While the Simpsonville area retains its small-town charm, the region is growing, adapting, and continuing to realize its potential. Over the last two decades, the Simpsonville community has become a popular residential area for young couples, families and retirees due to its proximity to larger cities like Greenville and its convenient offerings for shopping, dining and recreation. At the same time, the population in the city limits has increased by about 133 percent, and the trend will likely continue for the foreseeable future.
While the numbers of residents and rooftops have increased over time, the pace of local commercial development has not always kept up. Understandably, the Great Recession hurt many investors with eyes on Simpsonville, and put many plans on pause.
The challenge for Simpsonville today is embracing a future of economic growth while honoring our past and preserving our identity. The community has a strong desire to keep its small-town charm, and leaders are sensitive to that desire when considering major shifts in planning and zoning strategies. Unfortunately, plots of land have gone underutilized, “for sale or lease” signs have lingered and residents have needed to drive 15-20 minutes to enjoy fine dining, shop for pet supplies or buy organic groceries.
Now, Simpsonville is accelerating economically with no signs of slowing down.
Simpsonville’s business landscape is best broken into four trending commercial areas: Downtown, Fairview Road/Harrison Bridge Road, West Georgia Road and the Five Forks area. Downtown offers the traditional Main Street business district with local shops and restaurants, community events and historic architecture. The Fairview Road/Harrison Bridge Road area features big box retailers and nationally branded commercial developments. Five Forks has an intriguing variety of local and regional franchises and smaller retailers. The West Georgia Road area includes the Brashier Campus of Greenville Technical College, medical offices, and grocery stores.
Each of these commercial areas is evolving to meet the needs of Simpsonville’s residents.
Downtown has seen a lot of transition in the last five years, with many storefronts changing hands and becoming destination retailers like specialty restaurants or bars, antique dealers, and unique gift stores. These types of businesses attract both visitors and residents, and offer a reason to “stay a while” and enjoy Simpsonville’s past and present.
The City of Simpsonville and Greenville County are working to bring a main trunk of the Swamp Rabbit Trail to downtown. Securing a connection to the popular trail is part of a larger effort by the city to create a city-wide trails plan. With a grant from the National Park Service, the city is working to bring multiple trail connections to Simpsonville.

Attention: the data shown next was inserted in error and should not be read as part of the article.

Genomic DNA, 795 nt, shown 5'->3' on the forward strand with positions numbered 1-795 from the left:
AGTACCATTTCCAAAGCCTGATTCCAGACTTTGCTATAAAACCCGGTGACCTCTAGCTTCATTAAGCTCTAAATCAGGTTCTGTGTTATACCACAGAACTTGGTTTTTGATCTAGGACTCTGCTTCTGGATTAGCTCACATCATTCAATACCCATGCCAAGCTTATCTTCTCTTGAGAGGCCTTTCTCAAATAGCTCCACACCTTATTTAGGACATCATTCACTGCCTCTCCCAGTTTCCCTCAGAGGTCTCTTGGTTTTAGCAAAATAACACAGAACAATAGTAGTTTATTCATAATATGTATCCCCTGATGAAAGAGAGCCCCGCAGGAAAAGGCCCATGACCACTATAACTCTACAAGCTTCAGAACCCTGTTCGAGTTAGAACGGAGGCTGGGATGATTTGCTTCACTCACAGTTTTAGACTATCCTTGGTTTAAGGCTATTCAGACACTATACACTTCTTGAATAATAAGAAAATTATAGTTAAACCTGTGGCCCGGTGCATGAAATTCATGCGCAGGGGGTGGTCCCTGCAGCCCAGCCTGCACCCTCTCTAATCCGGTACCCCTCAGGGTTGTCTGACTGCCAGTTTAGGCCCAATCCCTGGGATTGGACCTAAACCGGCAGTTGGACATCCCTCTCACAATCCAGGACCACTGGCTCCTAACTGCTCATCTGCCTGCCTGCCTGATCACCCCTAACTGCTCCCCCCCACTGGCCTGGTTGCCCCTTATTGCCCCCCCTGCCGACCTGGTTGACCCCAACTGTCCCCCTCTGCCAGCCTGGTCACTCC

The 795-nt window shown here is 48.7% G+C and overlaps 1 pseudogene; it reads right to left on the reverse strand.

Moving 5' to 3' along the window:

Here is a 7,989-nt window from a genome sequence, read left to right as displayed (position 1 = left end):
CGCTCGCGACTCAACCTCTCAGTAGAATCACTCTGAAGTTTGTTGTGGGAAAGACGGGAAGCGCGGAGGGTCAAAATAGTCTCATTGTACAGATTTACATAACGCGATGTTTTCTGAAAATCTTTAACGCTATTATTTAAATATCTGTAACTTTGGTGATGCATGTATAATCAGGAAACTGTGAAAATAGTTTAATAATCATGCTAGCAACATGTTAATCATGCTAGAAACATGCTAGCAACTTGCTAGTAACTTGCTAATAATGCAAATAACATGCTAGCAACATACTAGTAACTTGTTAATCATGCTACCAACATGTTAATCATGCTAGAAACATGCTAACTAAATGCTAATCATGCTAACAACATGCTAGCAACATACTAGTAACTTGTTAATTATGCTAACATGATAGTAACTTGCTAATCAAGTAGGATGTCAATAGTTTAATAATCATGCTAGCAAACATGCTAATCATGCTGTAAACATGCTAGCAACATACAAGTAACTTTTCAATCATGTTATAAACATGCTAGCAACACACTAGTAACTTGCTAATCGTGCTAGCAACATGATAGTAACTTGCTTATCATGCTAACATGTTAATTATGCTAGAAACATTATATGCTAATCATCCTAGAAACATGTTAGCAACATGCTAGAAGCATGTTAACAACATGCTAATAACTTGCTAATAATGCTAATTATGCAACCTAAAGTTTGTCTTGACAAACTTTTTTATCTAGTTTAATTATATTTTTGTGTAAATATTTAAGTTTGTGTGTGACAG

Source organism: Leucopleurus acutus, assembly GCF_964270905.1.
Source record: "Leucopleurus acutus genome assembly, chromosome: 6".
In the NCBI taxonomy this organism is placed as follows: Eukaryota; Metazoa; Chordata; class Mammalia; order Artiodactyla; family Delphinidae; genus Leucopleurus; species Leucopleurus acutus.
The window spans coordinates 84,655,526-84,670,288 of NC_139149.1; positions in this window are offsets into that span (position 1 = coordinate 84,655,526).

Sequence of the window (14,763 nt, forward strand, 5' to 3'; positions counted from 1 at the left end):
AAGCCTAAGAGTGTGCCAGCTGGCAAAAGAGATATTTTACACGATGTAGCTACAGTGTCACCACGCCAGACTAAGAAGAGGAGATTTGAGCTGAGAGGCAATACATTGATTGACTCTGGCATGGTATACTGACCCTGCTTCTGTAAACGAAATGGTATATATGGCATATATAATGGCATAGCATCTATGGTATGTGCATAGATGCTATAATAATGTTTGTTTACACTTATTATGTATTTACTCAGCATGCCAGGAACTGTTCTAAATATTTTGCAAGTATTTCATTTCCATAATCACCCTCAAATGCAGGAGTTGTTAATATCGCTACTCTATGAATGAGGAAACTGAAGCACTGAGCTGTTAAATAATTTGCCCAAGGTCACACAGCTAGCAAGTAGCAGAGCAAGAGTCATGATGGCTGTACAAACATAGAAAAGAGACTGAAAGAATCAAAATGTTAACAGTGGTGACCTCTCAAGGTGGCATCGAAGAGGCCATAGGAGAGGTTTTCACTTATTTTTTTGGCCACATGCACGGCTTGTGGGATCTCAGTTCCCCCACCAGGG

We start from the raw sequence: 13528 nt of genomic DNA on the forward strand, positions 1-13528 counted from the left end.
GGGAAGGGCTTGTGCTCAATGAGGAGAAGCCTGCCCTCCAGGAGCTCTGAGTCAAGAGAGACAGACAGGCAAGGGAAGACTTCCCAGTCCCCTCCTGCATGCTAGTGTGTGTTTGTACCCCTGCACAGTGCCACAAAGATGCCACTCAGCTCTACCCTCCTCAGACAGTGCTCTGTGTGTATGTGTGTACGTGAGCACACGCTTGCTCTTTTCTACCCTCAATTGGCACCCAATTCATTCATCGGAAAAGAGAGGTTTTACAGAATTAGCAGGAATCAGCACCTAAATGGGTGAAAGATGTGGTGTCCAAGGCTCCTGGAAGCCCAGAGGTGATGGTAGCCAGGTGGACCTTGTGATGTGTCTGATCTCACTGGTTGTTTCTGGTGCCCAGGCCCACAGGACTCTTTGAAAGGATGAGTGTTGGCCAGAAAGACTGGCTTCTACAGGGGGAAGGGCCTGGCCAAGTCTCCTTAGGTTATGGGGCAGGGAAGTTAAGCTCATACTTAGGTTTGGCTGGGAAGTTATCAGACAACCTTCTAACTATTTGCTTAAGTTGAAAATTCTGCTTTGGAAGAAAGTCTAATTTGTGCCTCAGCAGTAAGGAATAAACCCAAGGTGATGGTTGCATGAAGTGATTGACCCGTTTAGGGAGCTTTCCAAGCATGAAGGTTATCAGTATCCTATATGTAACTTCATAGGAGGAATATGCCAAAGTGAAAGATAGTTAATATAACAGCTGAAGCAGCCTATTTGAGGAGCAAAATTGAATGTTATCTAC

Already on Main Street is the clock tower donated by former Mayor Ralph S. Hendricks in 1987. The clock tower is an important historical landmark that is itself a destination. As the city grows and adapts to a new economic climate, the clock tower is a reminder of where we come from as we learn where we are going.
The types of businesses in the Fairview Road/Harrison Bridge Road area have remained constant in recent years, but the size of this area is quickly expanding. A recent development in this commercial area is a 22.5-acre shopping center, where the most commercial building is taking place. The architecture of the buildings complements the heritage of the old farm land on which the center was developed. The shopping center now houses a Hobby Lobby, Publix and newly opened Chili’s, and will soon include Sharonview Federal Credit Union.
Other retailers that have come to the Fairview/Harrison Bridge roads area in recent years include Petco, PetSmart, Michaels, Planet Fitness and Bee Safe Storage. A new Aldi store recently opened. Tracts of land remain available in this area, so it is certain there is more to come in the years ahead.
The Five Forks area of Simpsonville boasts a median household income that’s more than twice that of the state’s, and a lot of the commercial development in the area serves that market. Lowes Foods is a regional grocery chain that opened a new store model in the area to offer fresh local produce, made-to-order meals and a full-service deli and bakery, plus all the brands typically found at a grocery store. A boutique fitness studio, fresh smoothie shop, and a salon have also joined the shopping strip.
In March, the Greenville County Library System’s newest branch opened in Five Forks. The 28,000-square-foot Five Forks Branch is the second largest out of all 12 branches, has two drive-up windows and offers the latest technology that makes checking materials in and out fast and efficient.
Although the West Georgia Road area may be the least developed, this area too is rapidly changing. The current renovation of Cotton Mill Commons to bring Class A apartments to the area is expected to increase property values and improve quality of life. In recent years, a Neighborhood Wal-Mart has opened, several multi-family complexes are in process, available land is being snatched up and announcements of planned developments should be made in the coming weeks and months.
As the momentum of economic growth and development builds and builds, it’s no wonder why the Simpsonville community continues to be a vibrant place for people to call home and earn a living. An expanding residential market has drawn a diverse selection of businesses that have created jobs for people served by new apartment and housing developments.
Simpsonville is proudly meeting the challenge of planning for its economic future while keeping its small-town charm with thoughtful sustainable growth.